In addition, positive attributes of young people should be nurtured and developed to help them get jobs and develop careers. Youth are often independent and ambitious. These traits can help them reach their full potential, but they are much more important if youth can get adequate mentoring and support (Raidt 2014). Support and access to opportunities and financial resources can be especially useful for helping youth develop creative and entrepreneurial attributes. The focus on entrepreneurship is now often viewed as a valuable way to create jobs and enhance economic independence, especially for young people in underserved regions (Awogbenle & Iwuamadi 2010). Entrepreneurial training coupled with technological advances will likely continue to create new businesses and, in turn, more jobs for young people.
Young people, supported by their communities, also need to step up and realize and appreciate the importance of striving for excellence and advancement. They need to understand that success is not delivered to them, but instead needs to be achieved through dedication and hard work, usually starting at entry level (Raidt 2014). There is virtue in this commitment. Many leaders are optimistic, including Ivana Ilić, General Secretary of YMCA Europe, who concluded a recent United Nations’ Economic and Social Council Youth Forum by stating that “young people today are not the generation to sit around and wait for other people to help them out” (Ilić 2017).
Because of their partnerships with young people, Brightside and similar organizations are in a unique position to provide youth with a way of both practicing and acquiring social entrepreneurial skills. Although Brightside is not currently designed as an employment skills training program, it does have elements which allow youth to engage with a business and get a taste for work. Brightside would be strengthened if student workers and youth partners could have more formal training to develop foundational skills, assets and ambitions. Unfortunately, this type of training takes time and resources, making it difficult for small non-profits to pull off. However, this type of training would likely enhance career opportunities while allowing both youth and students to engage more fully with the Brightside operation. An emphasis on job training could also strengthen the relationship between education and work. By adding more skill-building components to both college and youth education, young people would gain confidence and likely have an easier time transitioning into long-term employment opportunities.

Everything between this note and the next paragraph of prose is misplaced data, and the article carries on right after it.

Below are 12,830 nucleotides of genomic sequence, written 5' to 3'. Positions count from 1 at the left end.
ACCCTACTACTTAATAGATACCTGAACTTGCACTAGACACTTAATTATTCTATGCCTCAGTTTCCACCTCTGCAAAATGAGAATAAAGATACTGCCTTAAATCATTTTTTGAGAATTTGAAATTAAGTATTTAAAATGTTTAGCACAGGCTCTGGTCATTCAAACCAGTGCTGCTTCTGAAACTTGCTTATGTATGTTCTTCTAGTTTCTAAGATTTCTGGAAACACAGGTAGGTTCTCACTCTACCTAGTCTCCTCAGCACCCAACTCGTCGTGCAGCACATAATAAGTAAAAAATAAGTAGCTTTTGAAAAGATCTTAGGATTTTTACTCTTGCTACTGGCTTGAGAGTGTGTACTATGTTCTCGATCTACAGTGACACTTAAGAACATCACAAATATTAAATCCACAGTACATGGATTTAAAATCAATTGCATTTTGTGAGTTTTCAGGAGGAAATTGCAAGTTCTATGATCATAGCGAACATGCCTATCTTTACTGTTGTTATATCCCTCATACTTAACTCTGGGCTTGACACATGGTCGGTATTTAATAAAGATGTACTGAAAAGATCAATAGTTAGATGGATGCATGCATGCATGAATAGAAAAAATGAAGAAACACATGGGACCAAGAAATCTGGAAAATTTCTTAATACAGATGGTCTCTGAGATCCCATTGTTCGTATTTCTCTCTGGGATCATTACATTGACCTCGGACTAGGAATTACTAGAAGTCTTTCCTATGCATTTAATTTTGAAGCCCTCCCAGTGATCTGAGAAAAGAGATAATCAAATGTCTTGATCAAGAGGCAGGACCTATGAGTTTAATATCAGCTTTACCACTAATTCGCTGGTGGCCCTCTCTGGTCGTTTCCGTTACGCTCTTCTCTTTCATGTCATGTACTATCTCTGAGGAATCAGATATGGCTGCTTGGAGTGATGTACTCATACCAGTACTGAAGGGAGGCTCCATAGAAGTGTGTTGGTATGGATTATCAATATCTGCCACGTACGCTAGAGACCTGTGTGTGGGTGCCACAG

Awogbenle, A. Cyril and K. Chijioke Iwuamadi. 2010. "Youth Unemployment: Entrepreneurship Development Programme as an Intervention Mechanism." African Journal of Business Management 4 (6): 831.
Garlick, Saul. 2013. "Reversing the Tide of Youth Unemployment." Innovations: Technology, Governance, Globalization 8 (3-4): 213-217.
Ilić, Ivana. 2017. “Closing Remarks.” Closing Session. United Nations Economic and Social Council Youth Forum, 31 Jan. 2017, New York, United Nations Headquarters.
Faymann, Werner. 2017. “Opening Remarks.” Interactive Roundtable on Means of Implementation and Financing for Youth Development. United Nations Economic and Social Council Youth Forum, 31 Jan. 2017, New York, United Nations Headquarters.
Governing Magazine: State and Local Government News for America's Leaders. 2017. “Youth Unemployment Rate, Figures by State.”
NPR Staff. 2014. “Youth Unemployment Crisis Hits African-Americans Hardest.” MPR News, Minnesota Public Radio, 21 July 2014.
Raidt, John. 2014. “Youth Employment: The Mission of Our Time.” The U.S. Chamber of Commerce Foundation, The U.S. Chamber of Commerce Foundation, 15 Jan. 2014.
Xie, Yu, Michael Fang, and Kimberlee Shauman. 2015. "STEM Education." Annual Review of Sociology 41: 331-357.
“Young People Need Skills Training, Jobs to Help Create Better World for All, Speakers Tell Economic and Social Council as Youth Forum Concludes.” United Nations Meetings Coverage and Press Releases, United Nations, 31 Jan. 2017.